It’s very easy to talk about technology, big data, CRM platforms, cloud computing and all that good stuff. But I believe that its time to peel back the onion and start digging a little deeper.
Here are some key questions we should start to explore broken down by the familiar People, Process & Technology:
(1) People: Who is responsible internally to execute and plan a social CRM program? Is it support, a community manager, marketing and sales? What if an agency is managing a brand’s social channels? How does that work? What kind of reporting is needed to determine success? Who is responsible for analytics? How do you navigate within an organization that is plagued with organizational silos (hate that word, but they still do exist)? What are the best practices to achieve buy in from other departments i.e. support, IT, operations, etc.? What’s in it for these groups to a) participate b) invest budget into a social CRM program c) invest time and resources supporting cross functional teams and d) hire the right staff to do the job. Who owns the customer experience? Is an owner even needed? How do you get “buy in” from executive management? More importantly, how do get executive management to begin to change their behaviors instead of just talking about it?
(2) Process: What kind of processes are needed to create and manage workflow? How do I create a customer support decision tree? What about sales? Is there an opportunity to leverage social CRM best practices for sales reps? If so, what’s the process for them to get involved? Should there be a training program? If so, what does the curriculum entail? What about crisis management? Whose responsibility is it to create, manage and execute a crisis management protocol when the time arises? Who is responsible for gathering all the data, analyzing it, and then extracting “actionable” insights for the organization? And more importantly, what is the process to ensure that those insights are executed in order to close the loop?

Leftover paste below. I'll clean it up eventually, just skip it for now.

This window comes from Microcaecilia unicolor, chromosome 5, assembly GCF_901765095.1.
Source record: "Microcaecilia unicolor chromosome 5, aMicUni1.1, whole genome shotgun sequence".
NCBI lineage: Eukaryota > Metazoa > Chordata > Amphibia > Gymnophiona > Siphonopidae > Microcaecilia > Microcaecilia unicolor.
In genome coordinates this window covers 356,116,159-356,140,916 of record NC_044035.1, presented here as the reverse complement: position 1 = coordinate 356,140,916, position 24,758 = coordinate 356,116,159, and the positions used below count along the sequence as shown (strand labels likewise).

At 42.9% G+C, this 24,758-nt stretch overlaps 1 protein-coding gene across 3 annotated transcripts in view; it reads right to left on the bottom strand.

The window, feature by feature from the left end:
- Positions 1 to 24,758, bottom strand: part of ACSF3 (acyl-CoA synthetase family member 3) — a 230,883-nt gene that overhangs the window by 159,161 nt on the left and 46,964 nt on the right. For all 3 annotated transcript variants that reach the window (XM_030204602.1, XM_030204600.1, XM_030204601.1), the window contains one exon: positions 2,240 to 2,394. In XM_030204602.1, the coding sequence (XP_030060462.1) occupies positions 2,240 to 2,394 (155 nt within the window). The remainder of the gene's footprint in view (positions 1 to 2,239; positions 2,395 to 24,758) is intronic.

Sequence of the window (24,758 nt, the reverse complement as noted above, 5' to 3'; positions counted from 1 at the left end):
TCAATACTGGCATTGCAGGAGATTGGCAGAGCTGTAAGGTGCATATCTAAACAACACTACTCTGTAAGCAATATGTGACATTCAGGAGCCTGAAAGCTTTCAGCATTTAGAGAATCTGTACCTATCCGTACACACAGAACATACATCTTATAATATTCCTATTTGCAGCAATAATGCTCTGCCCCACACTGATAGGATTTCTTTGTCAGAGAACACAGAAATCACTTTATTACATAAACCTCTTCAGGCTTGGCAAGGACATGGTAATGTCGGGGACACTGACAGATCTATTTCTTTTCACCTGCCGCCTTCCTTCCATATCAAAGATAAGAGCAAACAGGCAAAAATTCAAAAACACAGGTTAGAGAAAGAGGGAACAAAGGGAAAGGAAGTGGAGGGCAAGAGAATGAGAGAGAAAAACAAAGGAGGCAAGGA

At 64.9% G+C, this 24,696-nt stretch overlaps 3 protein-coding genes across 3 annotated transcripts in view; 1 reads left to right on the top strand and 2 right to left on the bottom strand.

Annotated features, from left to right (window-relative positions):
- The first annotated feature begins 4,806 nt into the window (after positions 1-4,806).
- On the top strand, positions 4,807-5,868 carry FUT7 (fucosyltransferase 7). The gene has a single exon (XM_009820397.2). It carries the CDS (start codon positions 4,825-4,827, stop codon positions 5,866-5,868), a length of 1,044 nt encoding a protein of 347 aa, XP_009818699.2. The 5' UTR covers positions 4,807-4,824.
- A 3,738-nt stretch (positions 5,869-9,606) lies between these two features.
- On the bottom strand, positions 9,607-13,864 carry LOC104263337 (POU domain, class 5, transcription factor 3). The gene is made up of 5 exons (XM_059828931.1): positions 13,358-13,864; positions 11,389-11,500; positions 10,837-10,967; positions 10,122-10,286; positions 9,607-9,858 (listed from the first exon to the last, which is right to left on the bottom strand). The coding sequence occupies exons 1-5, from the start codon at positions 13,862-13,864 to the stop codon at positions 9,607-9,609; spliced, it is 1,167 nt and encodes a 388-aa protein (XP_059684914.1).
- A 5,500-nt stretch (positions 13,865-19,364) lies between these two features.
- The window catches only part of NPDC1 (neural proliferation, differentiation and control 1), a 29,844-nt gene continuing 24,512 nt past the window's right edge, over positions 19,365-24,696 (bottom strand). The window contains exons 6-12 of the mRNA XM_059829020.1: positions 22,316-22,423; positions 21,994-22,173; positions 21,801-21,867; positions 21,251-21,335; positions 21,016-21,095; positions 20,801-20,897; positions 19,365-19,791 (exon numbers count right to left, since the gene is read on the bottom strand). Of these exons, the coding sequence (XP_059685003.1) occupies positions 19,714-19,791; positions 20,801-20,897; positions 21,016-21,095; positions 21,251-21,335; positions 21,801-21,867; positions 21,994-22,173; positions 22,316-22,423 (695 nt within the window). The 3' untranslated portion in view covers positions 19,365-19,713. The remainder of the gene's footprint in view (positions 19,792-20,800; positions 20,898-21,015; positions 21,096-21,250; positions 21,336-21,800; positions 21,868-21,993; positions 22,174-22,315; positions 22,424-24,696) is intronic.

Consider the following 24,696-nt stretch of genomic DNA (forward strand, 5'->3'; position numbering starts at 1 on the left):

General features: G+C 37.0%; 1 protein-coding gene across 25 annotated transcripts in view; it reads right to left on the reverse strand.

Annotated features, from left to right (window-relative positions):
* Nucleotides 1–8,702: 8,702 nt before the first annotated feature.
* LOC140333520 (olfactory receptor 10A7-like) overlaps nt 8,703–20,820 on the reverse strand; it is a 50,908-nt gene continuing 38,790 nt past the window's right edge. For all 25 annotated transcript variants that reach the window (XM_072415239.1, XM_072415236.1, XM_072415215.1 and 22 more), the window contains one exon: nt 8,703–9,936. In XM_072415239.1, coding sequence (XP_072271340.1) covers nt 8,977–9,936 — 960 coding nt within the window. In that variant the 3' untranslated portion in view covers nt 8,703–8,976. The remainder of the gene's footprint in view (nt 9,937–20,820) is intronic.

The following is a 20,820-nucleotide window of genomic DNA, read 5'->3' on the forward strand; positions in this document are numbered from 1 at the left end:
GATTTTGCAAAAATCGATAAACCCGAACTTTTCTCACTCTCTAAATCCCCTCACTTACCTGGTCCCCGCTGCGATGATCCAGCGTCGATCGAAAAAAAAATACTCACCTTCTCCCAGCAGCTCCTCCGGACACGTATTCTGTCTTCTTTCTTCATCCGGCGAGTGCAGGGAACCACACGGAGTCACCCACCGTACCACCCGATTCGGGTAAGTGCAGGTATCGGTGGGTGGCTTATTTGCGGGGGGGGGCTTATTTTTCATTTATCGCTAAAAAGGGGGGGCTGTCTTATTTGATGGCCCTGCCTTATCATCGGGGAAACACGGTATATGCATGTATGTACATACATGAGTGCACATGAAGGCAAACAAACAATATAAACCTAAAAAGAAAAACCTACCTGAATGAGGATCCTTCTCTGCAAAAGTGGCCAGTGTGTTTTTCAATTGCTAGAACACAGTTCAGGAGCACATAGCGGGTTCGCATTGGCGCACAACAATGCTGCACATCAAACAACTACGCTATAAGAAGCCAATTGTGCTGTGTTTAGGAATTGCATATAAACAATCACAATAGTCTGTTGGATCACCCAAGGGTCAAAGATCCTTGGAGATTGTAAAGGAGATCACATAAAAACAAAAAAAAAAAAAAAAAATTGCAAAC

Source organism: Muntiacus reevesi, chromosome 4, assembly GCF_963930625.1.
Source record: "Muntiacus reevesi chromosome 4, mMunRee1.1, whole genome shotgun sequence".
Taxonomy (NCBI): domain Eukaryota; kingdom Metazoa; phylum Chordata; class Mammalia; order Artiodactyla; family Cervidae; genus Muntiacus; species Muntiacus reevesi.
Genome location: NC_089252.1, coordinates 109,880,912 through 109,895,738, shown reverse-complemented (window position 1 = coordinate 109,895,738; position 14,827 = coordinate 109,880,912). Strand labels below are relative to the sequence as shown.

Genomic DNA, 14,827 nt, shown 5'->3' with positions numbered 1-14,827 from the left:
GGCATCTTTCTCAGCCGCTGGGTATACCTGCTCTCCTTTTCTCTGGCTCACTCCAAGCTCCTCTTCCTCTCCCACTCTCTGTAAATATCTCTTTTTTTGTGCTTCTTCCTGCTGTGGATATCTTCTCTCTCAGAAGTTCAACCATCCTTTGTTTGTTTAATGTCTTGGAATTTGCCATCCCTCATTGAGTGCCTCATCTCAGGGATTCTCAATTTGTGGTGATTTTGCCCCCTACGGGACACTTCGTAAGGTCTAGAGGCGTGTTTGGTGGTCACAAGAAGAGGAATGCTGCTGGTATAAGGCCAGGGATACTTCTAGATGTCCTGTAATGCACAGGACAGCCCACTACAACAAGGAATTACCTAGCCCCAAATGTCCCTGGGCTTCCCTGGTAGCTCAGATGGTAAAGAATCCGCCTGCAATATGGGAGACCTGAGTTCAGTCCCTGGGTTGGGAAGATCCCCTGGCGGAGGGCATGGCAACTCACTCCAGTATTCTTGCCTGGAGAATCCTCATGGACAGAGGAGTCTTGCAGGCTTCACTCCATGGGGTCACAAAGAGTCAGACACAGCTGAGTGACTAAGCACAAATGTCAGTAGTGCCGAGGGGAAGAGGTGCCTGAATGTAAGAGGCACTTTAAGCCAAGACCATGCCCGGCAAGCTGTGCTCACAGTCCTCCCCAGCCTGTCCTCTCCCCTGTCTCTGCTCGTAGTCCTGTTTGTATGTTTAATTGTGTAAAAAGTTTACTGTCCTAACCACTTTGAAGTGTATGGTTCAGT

(3) Technology: There are many different vendors in the space, what’s the best technology for monitoring the conversation? What about engagement (yes, engagement is important to social CRM)? Is one, integrated tool more effective or are multiple tools okay to get the job done? What are best practices for integrating the traditional CRM platform with today’s tools? What about a real time command center? Is that important and how does that work? Is that an operation that needs to be manned 24/7? What about IT? Should they be involved in this process? Who should pay for all this technology?
These are many questions that I hear from clients and people in the space. Not just the decision makers but the folks on the front lines who are managing and engaging in customer relationships day in and day out, usually community managers. And by the way, many of these community managers are jumping head first into these issues – learning, sometimes making mistakes, adjusting their approach, etc. They are engaging, yes engaging; creating workflows, managing vendors and working with traditional CRM systems, managing analytics and more importantly many of them are drivers of change in the organization.
Perhaps its time to move beyond social CRM as a topic or phrase.
And as I think more about it, all of the questions above latter up to something much bigger – something more than just customer experience, technology, CRM and community. It really is the shift and transformation to a social business. And, it’s probably not a coincidence that the Social Business Strategy Summit is featuring mostly speakers from the CRM space. I am certain we will see a lot more of this in the future.
It’s no argument that social CRM is ONE component of the customer & technology ecosystem. It’s ONE piece of the puzzle that organizations need to put together in order to change the way they communicate and engage with employees, partners, customers and even the media. It’s just ONE attribute and proficiency needed to help companies evolve into a social organization. Perhaps its time we move beyond social CRM and focus on the bigger picture.
And much like social media was in the early days when it was an after thought in most marketing organizations, research and experience proves that it’s now an integral part of most marketing budgets, initiatives and strategic imperatives.
I believe the same will happen with social business. Social business initiatives will soon be generally accepted business practices like Six Sigma, GAAP, ISO 9000, BPM, TQM, etc. It’s just a matter of time.What do you think? Is this blasphemy?